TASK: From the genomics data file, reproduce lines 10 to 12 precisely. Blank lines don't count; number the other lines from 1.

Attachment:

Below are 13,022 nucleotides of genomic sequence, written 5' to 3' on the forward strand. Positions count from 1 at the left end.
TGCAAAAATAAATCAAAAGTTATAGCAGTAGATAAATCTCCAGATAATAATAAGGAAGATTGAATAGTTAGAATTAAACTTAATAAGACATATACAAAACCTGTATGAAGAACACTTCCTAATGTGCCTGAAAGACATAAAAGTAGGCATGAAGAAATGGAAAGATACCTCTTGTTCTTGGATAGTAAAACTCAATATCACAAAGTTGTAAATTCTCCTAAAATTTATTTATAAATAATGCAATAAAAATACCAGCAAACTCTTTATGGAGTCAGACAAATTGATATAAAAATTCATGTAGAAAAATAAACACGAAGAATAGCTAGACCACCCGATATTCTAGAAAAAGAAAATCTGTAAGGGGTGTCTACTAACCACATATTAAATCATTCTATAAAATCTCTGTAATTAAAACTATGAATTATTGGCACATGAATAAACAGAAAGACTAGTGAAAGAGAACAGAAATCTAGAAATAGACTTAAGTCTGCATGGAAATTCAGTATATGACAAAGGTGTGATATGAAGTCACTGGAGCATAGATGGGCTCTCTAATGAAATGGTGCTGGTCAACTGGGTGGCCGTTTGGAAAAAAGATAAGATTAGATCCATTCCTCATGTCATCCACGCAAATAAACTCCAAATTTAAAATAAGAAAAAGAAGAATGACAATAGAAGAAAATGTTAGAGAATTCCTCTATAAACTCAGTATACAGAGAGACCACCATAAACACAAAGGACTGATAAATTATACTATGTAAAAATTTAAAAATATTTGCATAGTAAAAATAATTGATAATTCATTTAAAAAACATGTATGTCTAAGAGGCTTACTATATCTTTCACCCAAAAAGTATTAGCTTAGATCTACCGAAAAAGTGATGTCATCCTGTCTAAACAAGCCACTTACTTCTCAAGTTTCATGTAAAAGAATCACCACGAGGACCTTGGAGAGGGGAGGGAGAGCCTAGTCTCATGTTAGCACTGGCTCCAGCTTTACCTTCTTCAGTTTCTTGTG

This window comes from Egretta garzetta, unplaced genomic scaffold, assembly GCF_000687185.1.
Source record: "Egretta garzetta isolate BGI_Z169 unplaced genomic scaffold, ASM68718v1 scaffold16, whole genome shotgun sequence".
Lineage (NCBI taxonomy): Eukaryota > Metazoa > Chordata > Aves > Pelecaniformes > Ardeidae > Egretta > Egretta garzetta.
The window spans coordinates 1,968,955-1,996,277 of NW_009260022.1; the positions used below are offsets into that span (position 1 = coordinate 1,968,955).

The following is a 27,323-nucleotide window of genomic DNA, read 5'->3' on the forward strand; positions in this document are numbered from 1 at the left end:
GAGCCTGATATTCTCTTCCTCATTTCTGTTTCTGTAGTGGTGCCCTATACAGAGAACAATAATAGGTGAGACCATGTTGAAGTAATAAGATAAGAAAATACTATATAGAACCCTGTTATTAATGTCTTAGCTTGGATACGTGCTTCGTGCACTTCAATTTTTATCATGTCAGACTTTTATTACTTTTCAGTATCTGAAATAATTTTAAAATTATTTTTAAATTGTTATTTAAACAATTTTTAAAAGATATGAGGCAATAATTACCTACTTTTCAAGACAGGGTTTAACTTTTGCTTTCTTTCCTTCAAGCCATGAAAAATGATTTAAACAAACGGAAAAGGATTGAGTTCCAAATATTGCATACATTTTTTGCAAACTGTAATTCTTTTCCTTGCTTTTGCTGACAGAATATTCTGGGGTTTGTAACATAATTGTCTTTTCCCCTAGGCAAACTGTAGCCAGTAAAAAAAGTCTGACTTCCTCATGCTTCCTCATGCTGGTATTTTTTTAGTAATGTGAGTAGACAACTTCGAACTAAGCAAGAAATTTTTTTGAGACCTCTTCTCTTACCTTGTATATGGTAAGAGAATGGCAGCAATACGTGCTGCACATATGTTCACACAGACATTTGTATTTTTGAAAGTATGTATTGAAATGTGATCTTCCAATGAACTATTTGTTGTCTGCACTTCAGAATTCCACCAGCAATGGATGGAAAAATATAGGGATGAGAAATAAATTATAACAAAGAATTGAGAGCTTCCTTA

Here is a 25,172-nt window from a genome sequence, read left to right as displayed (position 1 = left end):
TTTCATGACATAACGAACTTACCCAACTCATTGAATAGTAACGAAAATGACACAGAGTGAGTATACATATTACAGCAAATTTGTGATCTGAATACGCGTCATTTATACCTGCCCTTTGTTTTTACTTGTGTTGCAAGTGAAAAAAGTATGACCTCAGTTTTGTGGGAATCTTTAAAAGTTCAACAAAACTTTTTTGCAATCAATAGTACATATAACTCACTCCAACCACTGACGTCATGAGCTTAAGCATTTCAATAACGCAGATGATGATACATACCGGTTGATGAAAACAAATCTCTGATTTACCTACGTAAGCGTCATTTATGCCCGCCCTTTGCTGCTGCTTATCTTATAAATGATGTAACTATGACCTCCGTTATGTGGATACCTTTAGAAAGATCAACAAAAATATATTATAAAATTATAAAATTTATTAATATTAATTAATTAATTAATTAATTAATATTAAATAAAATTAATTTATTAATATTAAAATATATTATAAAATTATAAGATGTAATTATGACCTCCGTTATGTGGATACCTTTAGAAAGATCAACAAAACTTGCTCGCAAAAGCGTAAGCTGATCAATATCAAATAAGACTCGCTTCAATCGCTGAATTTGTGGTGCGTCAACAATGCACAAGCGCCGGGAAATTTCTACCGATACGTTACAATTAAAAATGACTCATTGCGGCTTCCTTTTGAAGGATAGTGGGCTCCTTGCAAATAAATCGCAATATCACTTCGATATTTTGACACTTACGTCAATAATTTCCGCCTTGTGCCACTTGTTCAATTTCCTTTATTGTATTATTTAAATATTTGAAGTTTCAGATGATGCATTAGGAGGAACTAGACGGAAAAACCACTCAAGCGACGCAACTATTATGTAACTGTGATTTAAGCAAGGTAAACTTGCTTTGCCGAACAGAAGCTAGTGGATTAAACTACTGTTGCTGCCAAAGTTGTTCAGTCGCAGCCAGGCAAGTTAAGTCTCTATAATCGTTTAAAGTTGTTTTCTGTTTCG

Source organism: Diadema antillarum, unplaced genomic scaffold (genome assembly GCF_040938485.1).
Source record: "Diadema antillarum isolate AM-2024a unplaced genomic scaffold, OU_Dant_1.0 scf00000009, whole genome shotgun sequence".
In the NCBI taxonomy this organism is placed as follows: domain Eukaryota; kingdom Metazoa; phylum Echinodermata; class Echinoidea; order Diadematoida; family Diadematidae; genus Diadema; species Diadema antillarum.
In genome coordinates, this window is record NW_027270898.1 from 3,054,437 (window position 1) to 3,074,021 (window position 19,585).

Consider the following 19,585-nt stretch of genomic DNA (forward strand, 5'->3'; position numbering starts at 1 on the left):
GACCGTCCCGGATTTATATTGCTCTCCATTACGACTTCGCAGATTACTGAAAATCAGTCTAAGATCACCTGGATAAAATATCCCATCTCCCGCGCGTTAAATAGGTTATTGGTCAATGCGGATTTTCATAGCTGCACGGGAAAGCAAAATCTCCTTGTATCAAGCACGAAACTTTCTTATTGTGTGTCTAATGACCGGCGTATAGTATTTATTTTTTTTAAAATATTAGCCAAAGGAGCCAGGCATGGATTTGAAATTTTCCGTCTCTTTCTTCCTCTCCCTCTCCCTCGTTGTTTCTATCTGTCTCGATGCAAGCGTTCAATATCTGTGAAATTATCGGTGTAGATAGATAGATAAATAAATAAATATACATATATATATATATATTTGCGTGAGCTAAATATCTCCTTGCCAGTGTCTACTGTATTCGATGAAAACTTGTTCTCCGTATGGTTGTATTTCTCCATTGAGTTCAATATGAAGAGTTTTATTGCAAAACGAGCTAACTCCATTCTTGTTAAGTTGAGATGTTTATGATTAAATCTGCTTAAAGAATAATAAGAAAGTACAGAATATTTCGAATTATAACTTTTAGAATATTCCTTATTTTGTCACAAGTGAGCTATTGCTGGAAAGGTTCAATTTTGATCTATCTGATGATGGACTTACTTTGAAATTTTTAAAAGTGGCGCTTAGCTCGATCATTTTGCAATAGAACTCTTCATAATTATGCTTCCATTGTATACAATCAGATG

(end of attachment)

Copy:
TTTCATGACATAACGAACTTACCCAACTCATTGAATAGTAACGAAAATGACACAGAGTGAGTATACATATTACAGCAAATTTGTGATCTGAATACGCGTCATTTATACCTGCCCTTTGTTTTTACTTGTGTTGCAAGTGAAAAAAGTATGACCTCAGTTTTGTGGGAATCTTTAAAAGTTCAACAAAACTTTTTTGCAATCAATAGTACATATAACTCACTCCAACCACTGACGTCATGAGCTTAAGCATTTCAATAACGCAGATGATGATACATACCGGTTGATGAAAACAAATCTCTGATTTACCTACGTAAGCGTCATTTATGCCCGCCCTTTGCTGCTGCTTATCTTATAAATGATGTAACTATGACCTCCGTTATGTGGATACCTTTAGAAAGATCAACAAAAATATATTATAAAATTATAAAATTTATTAATATTAATTAATTAATTAATTAATTAATATTAAATAAAATTAATTTATTAATATTAAAATATATTATAAAATTATAAGATGTAATTATGACCTCCGTTATGTGGATACCTTTAGAAAGATCAACAAAACTTGCTCGCAAAAGCGTAAGCTGATCAATATCAAATAAGACTCGCTTCAATCGCTGAATTTGTGGTGCGTCAACAATGCACAAGCGCCGGGAAATTTCTACCGATACGTTACAATTAAAAATGACTCATTGCGGCTTCCTTTTGAAGGATAGTGGGCTCCTTGCAAATAAATCGCAATATCACTTCGATATTTTGACACTTACGTCAATAATTTCCGCCTTGTGCCACTTGTTCAATTTCCTTTATTGTATTATTTAAATATTTGAAGTTTCAGATGATGCATTAGGAGGAACTAGACGGAAAAACCACTCAAGCGACGCAACTATTATGTAACTGTGATTTAAGCAAGGTAAACTTGCTTTGCCGAACAGAAGCTAGTGGATTAAACTACTGTTGCTGCCAAAGTTGTTCAGTCGCAGCCAGGCAAGTTAAGTCTCTATAATCGTTTAAAGTTGTTTTCTGTTTCG

Source organism: Diadema antillarum, unplaced genomic scaffold (genome assembly GCF_040938485.1).
Source record: "Diadema antillarum isolate AM-2024a unplaced genomic scaffold, OU_Dant_1.0 scf00000009, whole genome shotgun sequence".